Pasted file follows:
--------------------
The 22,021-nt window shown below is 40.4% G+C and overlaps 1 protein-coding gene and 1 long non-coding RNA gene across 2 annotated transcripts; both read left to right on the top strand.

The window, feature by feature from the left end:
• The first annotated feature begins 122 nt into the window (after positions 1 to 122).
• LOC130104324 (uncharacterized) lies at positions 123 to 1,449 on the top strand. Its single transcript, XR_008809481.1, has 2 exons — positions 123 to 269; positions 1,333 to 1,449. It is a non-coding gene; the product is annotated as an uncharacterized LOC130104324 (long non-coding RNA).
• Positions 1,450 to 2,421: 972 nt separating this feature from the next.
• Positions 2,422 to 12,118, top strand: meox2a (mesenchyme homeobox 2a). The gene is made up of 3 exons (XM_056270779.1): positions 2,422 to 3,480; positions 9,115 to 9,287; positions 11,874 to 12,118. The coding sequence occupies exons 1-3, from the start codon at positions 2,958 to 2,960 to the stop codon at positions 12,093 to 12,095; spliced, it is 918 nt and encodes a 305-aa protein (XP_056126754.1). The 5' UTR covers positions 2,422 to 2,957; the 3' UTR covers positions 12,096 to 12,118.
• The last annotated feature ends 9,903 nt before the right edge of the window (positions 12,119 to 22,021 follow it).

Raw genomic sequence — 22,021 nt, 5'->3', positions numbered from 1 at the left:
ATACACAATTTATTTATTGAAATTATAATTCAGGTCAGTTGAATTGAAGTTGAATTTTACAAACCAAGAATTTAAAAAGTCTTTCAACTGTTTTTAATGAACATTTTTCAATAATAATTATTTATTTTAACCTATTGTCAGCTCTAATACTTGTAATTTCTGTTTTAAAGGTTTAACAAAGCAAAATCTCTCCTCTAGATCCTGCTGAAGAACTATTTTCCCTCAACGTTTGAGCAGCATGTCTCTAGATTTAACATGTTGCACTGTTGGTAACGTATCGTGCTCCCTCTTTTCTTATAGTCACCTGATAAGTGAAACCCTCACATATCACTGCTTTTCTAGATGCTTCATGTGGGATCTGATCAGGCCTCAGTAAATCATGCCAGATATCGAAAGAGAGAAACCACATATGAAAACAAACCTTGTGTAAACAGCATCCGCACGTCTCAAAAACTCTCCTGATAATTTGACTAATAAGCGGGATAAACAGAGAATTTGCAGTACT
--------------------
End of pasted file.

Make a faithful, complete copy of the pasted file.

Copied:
The 22,021-nt window shown below is 40.4% G+C and overlaps 1 protein-coding gene and 1 long non-coding RNA gene across 2 annotated transcripts; both read left to right on the top strand.

The window, feature by feature from the left end:
• The first annotated feature begins 122 nt into the window (after positions 1 to 122).
• LOC130104324 (uncharacterized) lies at positions 123 to 1,449 on the top strand. Its single transcript, XR_008809481.1, has 2 exons — positions 123 to 269; positions 1,333 to 1,449. It is a non-coding gene; the product is annotated as an uncharacterized LOC130104324 (long non-coding RNA).
• Positions 1,450 to 2,421: 972 nt separating this feature from the next.
• Positions 2,422 to 12,118, top strand: meox2a (mesenchyme homeobox 2a). The gene is made up of 3 exons (XM_056270779.1): positions 2,422 to 3,480; positions 9,115 to 9,287; positions 11,874 to 12,118. The coding sequence occupies exons 1-3, from the start codon at positions 2,958 to 2,960 to the stop codon at positions 12,093 to 12,095; spliced, it is 918 nt and encodes a 305-aa protein (XP_056126754.1). The 5' UTR covers positions 2,422 to 2,957; the 3' UTR covers positions 12,096 to 12,118.
• The last annotated feature ends 9,903 nt before the right edge of the window (positions 12,119 to 22,021 follow it).

Raw genomic sequence — 22,021 nt, 5'->3', positions numbered from 1 at the left:
ATACACAATTTATTTATTGAAATTATAATTCAGGTCAGTTGAATTGAAGTTGAATTTTACAAACCAAGAATTTAAAAAGTCTTTCAACTGTTTTTAATGAACATTTTTCAATAATAATTATTTATTTTAACCTATTGTCAGCTCTAATACTTGTAATTTCTGTTTTAAAGGTTTAACAAAGCAAAATCTCTCCTCTAGATCCTGCTGAAGAACTATTTTCCCTCAACGTTTGAGCAGCATGTCTCTAGATTTAACATGTTGCACTGTTGGTAACGTATCGTGCTCCCTCTTTTCTTATAGTCACCTGATAAGTGAAACCCTCACATATCACTGCTTTTCTAGATGCTTCATGTGGGATCTGATCAGGCCTCAGTAAATCATGCCAGATATCGAAAGAGAGAAACCACATATGAAAACAAACCTTGTGTAAACAGCATCCGCACGTCTCAAAAACTCTCCTGATAATTTGACTAATAAGCGGGATAAACAGAGAATTTGCAGTACT